The Hebrew word Hanukkah means “dedication” and refers to the joyous eight-day celebration through which Jews commemorate the victory of the Maccabees over the armies of Syria in 165 B.C.E. and the subsequent liberation and “rededication” of the Temple in Jerusalem.
Technically, Hanukkah is considered a “minor” Jewish festival. Yet today it ranks along with Pesach and Purim as one of the most beloved Jewish family holidays. Clearly, the stirring story associated with Hanukkah, the rituals that emerged from it, and the special Hanukkah games and foods combined to capture the imagination and elevate its status within the Jewish community.
Unlike most Jewish holidays, Hanukkah is not mentioned in the Torah, Prophets, or Writings. The historical events upon which the celebration is based are recorded in I and II Maccabees, two books contained within a later collection of writings known as the Apocrypha.
In the year 168 B.C.E., the Syrian tyrant Antiochus Epiphanes sent his soldiers to Jerusalem. The Syrians desecrated the Temple, and Antiochus abolished Judaism. The only options he offered Jews were conversion or death. Altars and idols were set up throughout Judea for the purpose of worshiping Greek gods. Antiochus outlawed the observance of Shabbat, the Festivals, and circumcision.
On the twenty-fifth day of the Hebrew month of Kislev in 168 B.C.E., the Temple was renamed for the Greek god Zeus. Pigs were sacrificed in the Temple. The Torah was splattered with pigs’ blood and then burned. Thousands of Jews chose to die rather than commit idolatry. Among these martyrs was a woman named Hannah who, with her seven sons, defied the Syrian decree.
But slowly a resistance movement developed against the cruelty of Antiochus, led by a priestly family known as the Hasmoneans, or Maccabees. The head of the family was an elderly man named Mattathias. He and his five sons left Jerusalem and took up residence in a small town north of Jerusalem, called Modi’in. When Syrian soldiers appeared in the town and commanded the inhabitants to offer sacrifices to Zeus, Mattathias and his sons refused. Mattathias killed one Jew who began to sacrifice to Zeus, and his sons then turned upon the Syrian troops and slew them.
It was a turning point in the struggle. The Maccabees became instant folk heroes. Fleeing to the hills with their followers, they conducted a campaign of guerrilla warfare against the occupying Syrian forces. Mattathias’s son, Judah, known as “the Hammer,” became the chief strategist and military leader.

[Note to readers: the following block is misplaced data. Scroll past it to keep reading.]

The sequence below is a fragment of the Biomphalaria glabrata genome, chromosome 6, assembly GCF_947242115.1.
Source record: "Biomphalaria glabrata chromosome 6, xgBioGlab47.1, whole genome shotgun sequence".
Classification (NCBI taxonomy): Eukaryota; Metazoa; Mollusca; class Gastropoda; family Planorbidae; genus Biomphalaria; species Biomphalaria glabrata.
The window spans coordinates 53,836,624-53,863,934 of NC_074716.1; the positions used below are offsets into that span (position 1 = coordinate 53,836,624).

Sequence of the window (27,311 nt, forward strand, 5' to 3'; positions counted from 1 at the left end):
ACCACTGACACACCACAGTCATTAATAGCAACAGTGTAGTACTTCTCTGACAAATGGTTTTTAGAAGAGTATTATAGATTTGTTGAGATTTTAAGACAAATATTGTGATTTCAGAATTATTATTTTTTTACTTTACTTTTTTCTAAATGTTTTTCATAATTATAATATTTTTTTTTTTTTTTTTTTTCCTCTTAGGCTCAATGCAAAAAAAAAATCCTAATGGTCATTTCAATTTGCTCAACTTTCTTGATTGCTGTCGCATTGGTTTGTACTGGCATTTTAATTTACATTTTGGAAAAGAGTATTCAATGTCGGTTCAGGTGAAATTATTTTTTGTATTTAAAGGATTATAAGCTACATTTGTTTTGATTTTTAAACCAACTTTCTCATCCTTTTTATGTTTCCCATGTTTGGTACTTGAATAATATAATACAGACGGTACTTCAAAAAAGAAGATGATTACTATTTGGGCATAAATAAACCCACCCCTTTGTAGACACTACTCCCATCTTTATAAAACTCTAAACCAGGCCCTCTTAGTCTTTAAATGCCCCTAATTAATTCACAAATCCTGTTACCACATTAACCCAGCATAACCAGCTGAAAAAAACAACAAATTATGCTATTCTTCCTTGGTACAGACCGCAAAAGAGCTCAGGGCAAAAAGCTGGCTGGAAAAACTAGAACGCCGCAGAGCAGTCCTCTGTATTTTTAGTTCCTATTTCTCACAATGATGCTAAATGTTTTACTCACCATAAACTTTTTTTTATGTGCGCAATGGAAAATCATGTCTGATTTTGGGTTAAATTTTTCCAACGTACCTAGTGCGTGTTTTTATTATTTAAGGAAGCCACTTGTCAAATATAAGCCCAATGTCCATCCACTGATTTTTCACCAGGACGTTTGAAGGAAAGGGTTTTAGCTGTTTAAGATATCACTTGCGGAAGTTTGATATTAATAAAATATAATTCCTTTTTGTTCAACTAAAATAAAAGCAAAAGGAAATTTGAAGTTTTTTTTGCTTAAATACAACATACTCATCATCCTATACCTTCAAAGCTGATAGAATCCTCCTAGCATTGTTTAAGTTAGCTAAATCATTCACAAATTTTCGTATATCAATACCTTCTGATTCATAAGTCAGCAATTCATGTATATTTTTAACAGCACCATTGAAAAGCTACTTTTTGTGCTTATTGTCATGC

Furious, Antiochus decided to destroy the people of Judea. He sent a large army, with instructions to kill every man, woman, and child. Though outnumbered, Judah Maccabee and his fighters miraculously won two major battles, routing the Syrians decisively. By 165 B.C.E., the terror of Antiochus had ended. The Jews had won a victory for their land and their faith.
The idols were torn down, and, on the morning of the twenty-fifth day of Kislev in 165 B.C.E., the Temple in Jerusalem was reconsecrated—three years to the day after its original defilement. In celebration, the people of Jerusalem lit bright lights in front of their homes and decided to mark their deliverance with an annual eight day festival. It was called the Feast of Lights, the Feast of Dedication, or simply Hanukkah.
Originally, the eight-day Feast of Lights was intended to parallel the eight days of Sukkot. The Books of Maccabees made no mention of the beautiful legend concerning the jar of oil that has come to be a part of Hanukkah. Several centuries later (500 C.E.), the story of the cruse of oil emerged in the Talmud.
The legend relates that when the Maccabees entered the Temple and began to cleanse it, they immediately relit the ner tamid, or “eternal light.” A single jar of oil remained, which was sufficient for only one day. The messenger who was sent to secure additional oil took eight days to complete his mission. But, miraculously, the single cruse of oil continued to burn for eight days. The Rabbis of the Talmud, therefore, attributed the eight days of Hanukkah to the miracle of the little jar of oil.
We continue the ancient customs related to Hanukkah today, commemorating the liberation of our people and their affirmation of human dignity and freedom of religion. In Jewish homes throughout the world, the eve of the twenty-fifth of Kislev begins an eight day celebration involving many joyous customs and ceremonies.
Adapted from Syme, Daniel B. The Jewish Home – A Guide for Jewish Living. New York: URJ Press, 2004.
Rabbi Daniel B. Syme is Rabbi of Temple Beth El in Bloomfield Hills, Michigan and is a former Senior Vice President of the URJ.